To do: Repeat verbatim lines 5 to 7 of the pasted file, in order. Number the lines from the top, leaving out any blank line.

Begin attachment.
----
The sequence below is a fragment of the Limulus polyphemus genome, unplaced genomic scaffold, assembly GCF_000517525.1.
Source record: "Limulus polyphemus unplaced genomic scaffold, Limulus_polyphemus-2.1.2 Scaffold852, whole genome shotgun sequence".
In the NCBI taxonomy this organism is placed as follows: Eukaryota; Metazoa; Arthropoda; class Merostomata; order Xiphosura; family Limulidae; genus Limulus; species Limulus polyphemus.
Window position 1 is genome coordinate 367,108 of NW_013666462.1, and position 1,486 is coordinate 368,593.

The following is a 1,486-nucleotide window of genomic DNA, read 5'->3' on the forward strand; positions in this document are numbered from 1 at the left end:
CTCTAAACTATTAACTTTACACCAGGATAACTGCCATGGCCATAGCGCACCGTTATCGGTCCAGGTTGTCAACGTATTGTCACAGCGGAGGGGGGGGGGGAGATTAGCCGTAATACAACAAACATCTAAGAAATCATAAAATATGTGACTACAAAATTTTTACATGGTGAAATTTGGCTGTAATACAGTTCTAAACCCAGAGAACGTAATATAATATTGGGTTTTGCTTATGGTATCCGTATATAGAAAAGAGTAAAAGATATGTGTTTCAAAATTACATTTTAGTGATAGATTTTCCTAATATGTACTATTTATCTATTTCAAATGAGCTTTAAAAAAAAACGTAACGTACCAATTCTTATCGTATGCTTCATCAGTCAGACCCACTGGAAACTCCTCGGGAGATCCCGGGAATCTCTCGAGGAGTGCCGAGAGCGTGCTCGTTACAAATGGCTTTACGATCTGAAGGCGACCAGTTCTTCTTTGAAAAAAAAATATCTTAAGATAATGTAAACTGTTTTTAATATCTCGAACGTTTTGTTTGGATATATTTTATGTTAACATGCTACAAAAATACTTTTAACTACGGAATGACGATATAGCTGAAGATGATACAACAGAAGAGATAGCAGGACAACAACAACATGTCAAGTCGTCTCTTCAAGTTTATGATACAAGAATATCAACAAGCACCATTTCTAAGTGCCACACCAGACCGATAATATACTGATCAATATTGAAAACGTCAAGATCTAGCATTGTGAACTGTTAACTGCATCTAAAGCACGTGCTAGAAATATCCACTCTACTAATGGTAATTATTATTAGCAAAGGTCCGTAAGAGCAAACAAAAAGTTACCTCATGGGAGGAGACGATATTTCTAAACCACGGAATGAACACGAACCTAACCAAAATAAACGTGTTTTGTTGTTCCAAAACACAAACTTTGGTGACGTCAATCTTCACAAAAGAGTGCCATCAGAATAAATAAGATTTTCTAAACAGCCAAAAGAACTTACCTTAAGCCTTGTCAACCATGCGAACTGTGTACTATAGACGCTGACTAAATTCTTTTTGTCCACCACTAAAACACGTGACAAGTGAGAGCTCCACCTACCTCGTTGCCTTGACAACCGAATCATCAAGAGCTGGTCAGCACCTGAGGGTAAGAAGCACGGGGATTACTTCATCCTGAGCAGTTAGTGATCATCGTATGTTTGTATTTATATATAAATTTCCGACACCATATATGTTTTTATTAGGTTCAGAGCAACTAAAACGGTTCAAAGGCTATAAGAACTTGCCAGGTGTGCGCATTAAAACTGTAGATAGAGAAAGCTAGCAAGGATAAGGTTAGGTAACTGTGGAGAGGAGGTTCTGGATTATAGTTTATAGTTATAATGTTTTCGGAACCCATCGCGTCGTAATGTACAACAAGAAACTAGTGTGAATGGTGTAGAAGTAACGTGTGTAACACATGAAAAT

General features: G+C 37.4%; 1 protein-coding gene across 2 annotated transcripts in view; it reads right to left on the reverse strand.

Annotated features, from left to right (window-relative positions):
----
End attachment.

The following is a 1,486-nucleotide window of genomic DNA, read 5'->3' on the forward strand; positions in this document are numbered from 1 at the left end:
CTCTAAACTATTAACTTTACACCAGGATAACTGCCATGGCCATAGCGCACCGTTATCGGTCCAGGTTGTCAACGTATTGTCACAGCGGAGGGGGGGGGGGAGATTAGCCGTAATACAACAAACATCTAAGAAATCATAAAATATGTGACTACAAAATTTTTACATGGTGAAATTTGGCTGTAATACAGTTCTAAACCCAGAGAACGTAATATAATATTGGGTTTTGCTTATGGTATCCGTATATAGAAAAGAGTAAAAGATATGTGTTTCAAAATTACATTTTAGTGATAGATTTTCCTAATATGTACTATTTATCTATTTCAAATGAGCTTTAAAAAAAAACGTAACGTACCAATTCTTATCGTATGCTTCATCAGTCAGACCCACTGGAAACTCCTCGGGAGATCCCGGGAATCTCTCGAGGAGTGCCGAGAGCGTGCTCGTTACAAATGGCTTTACGATCTGAAGGCGACCAGTTCTTCTTTGAAAAAAAAATATCTTAAGATAATGTAAACTGTTTTTAATATCTCGAACGTTTTGTTTGGATATATTTTATGTTAACATGCTACAAAAATACTTTTAACTACGGAATGACGATATAGCTGAAGATGATACAACAGAAGAGATAGCAGGACAACAACAACATGTCAAGTCGTCTCTTCAAGTTTATGATACAAGAATATCAACAAGCACCATTTCTAAGTGCCACACCAGACCGATAATATACTGATCAATATTGAAAACGTCAAGATCTAGCATTGTGAACTGTTAACTGCATCTAAAGCACGTGCTAGAAATATCCACTCTACTAATGGTAATTATTATTAGCAAAGGTCCGTAAGAGCAAACAAAAAGTTACCTCATGGGAGGAGACGATATTTCTAAACCACGGAATGAACACGAACCTAACCAAAATAAACGTGTTTTGTTGTTCCAAAACACAAACTTTGGTGACGTCAATCTTCACAAAAGAGTGCCATCAGAATAAATAAGATTTTCTAAACAGCCAAAAGAACTTACCTTAAGCCTTGTCAACCATGCGAACTGTGTACTATAGACGCTGACTAAATTCTTTTTGTCCACCACTAAAACACGTGACAAGTGAGAGCTCCACCTACCTCGTTGCCTTGACAACCGAATCATCAAGAGCTGGTCAGCACCTGAGGGTAAGAAGCACGGGGATTACTTCATCCTGAGCAGTTAGTGATCATCGTATGTTTGTATTTATATATAAATTTCCGACACCATATATGTTTTTATTAGGTTCAGAGCAACTAAAACGGTTCAAAGGCTATAAGAACTTGCCAGGTGTGCGCATTAAAACTGTAGATAGAGAAAGCTAGCAAGGATAAGGTTAGGTAACTGTGGAGAGGAGGTTCTGGATTATAGTTTATAGTTATAATGTTTTCGGAACCCATCGCGTCGTAATGTACAACAAGAAACTAGTGTGAATGGTGTAGAAGTAACGTGTGTAACACATGAAAAT

General features: G+C 37.4%; 1 protein-coding gene across 2 annotated transcripts in view; it reads right to left on the reverse strand.